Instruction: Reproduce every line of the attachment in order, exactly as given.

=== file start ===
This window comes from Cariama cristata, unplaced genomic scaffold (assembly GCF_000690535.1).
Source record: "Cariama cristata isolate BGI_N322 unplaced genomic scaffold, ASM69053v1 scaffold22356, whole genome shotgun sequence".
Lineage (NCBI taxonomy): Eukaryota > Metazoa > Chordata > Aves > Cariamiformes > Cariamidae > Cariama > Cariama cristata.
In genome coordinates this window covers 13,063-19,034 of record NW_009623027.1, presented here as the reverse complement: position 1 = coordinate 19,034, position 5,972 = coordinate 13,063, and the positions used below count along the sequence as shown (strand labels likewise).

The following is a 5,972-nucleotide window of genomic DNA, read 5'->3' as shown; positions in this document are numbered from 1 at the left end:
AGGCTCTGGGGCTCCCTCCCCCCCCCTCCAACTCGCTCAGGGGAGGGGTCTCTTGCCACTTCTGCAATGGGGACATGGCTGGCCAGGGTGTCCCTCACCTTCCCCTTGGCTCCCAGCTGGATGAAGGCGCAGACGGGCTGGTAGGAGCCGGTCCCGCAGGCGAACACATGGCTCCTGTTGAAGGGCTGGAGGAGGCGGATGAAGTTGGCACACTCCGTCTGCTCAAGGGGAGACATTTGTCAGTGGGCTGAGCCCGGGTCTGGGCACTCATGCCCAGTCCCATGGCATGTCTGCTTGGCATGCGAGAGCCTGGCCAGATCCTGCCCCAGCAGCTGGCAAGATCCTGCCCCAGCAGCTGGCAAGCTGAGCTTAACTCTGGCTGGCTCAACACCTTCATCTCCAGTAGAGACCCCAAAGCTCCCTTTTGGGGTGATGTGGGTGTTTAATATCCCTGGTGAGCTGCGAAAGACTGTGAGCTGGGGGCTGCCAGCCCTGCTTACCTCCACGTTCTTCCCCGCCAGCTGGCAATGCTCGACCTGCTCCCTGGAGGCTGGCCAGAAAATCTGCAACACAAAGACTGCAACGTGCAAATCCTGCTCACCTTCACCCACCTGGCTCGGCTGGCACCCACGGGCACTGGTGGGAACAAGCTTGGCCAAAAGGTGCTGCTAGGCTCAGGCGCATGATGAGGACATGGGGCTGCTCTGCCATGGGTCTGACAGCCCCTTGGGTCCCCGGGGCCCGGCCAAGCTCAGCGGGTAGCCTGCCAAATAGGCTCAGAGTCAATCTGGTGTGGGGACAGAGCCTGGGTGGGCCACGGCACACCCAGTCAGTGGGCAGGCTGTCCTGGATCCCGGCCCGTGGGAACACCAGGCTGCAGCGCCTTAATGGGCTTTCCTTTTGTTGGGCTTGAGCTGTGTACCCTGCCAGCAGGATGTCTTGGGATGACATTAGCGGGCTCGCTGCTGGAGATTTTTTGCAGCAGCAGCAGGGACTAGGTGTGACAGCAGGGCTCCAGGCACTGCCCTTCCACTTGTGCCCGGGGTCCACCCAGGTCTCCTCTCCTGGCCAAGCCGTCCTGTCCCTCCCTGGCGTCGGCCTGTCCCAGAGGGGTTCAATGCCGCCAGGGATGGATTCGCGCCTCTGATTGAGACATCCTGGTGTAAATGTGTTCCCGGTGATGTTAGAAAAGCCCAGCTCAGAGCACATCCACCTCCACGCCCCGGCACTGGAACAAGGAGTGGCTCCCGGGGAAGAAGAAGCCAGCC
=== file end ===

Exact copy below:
This window comes from Cariama cristata, unplaced genomic scaffold (assembly GCF_000690535.1).
Source record: "Cariama cristata isolate BGI_N322 unplaced genomic scaffold, ASM69053v1 scaffold22356, whole genome shotgun sequence".
Lineage (NCBI taxonomy): Eukaryota > Metazoa > Chordata > Aves > Cariamiformes > Cariamidae > Cariama > Cariama cristata.
In genome coordinates this window covers 13,063-19,034 of record NW_009623027.1, presented here as the reverse complement: position 1 = coordinate 19,034, position 5,972 = coordinate 13,063, and the positions used below count along the sequence as shown (strand labels likewise).

The following is a 5,972-nucleotide window of genomic DNA, read 5'->3' as shown; positions in this document are numbered from 1 at the left end:
AGGCTCTGGGGCTCCCTCCCCCCCCCTCCAACTCGCTCAGGGGAGGGGTCTCTTGCCACTTCTGCAATGGGGACATGGCTGGCCAGGGTGTCCCTCACCTTCCCCTTGGCTCCCAGCTGGATGAAGGCGCAGACGGGCTGGTAGGAGCCGGTCCCGCAGGCGAACACATGGCTCCTGTTGAAGGGCTGGAGGAGGCGGATGAAGTTGGCACACTCCGTCTGCTCAAGGGGAGACATTTGTCAGTGGGCTGAGCCCGGGTCTGGGCACTCATGCCCAGTCCCATGGCATGTCTGCTTGGCATGCGAGAGCCTGGCCAGATCCTGCCCCAGCAGCTGGCAAGATCCTGCCCCAGCAGCTGGCAAGCTGAGCTTAACTCTGGCTGGCTCAACACCTTCATCTCCAGTAGAGACCCCAAAGCTCCCTTTTGGGGTGATGTGGGTGTTTAATATCCCTGGTGAGCTGCGAAAGACTGTGAGCTGGGGGCTGCCAGCCCTGCTTACCTCCACGTTCTTCCCCGCCAGCTGGCAATGCTCGACCTGCTCCCTGGAGGCTGGCCAGAAAATCTGCAACACAAAGACTGCAACGTGCAAATCCTGCTCACCTTCACCCACCTGGCTCGGCTGGCACCCACGGGCACTGGTGGGAACAAGCTTGGCCAAAAGGTGCTGCTAGGCTCAGGCGCATGATGAGGACATGGGGCTGCTCTGCCATGGGTCTGACAGCCCCTTGGGTCCCCGGGGCCCGGCCAAGCTCAGCGGGTAGCCTGCCAAATAGGCTCAGAGTCAATCTGGTGTGGGGACAGAGCCTGGGTGGGCCACGGCACACCCAGTCAGTGGGCAGGCTGTCCTGGATCCCGGCCCGTGGGAACACCAGGCTGCAGCGCCTTAATGGGCTTTCCTTTTGTTGGGCTTGAGCTGTGTACCCTGCCAGCAGGATGTCTTGGGATGACATTAGCGGGCTCGCTGCTGGAGATTTTTTGCAGCAGCAGCAGGGACTAGGTGTGACAGCAGGGCTCCAGGCACTGCCCTTCCACTTGTGCCCGGGGTCCACCCAGGTCTCCTCTCCTGGCCAAGCCGTCCTGTCCCTCCCTGGCGTCGGCCTGTCCCAGAGGGGTTCAATGCCGCCAGGGATGGATTCGCGCCTCTGATTGAGACATCCTGGTGTAAATGTGTTCCCGGTGATGTTAGAAAAGCCCAGCTCAGAGCACATCCACCTCCACGCCCCGGCACTGGAACAAGGAGTGGCTCCCGGGGAAGAAGAAGCCAGCC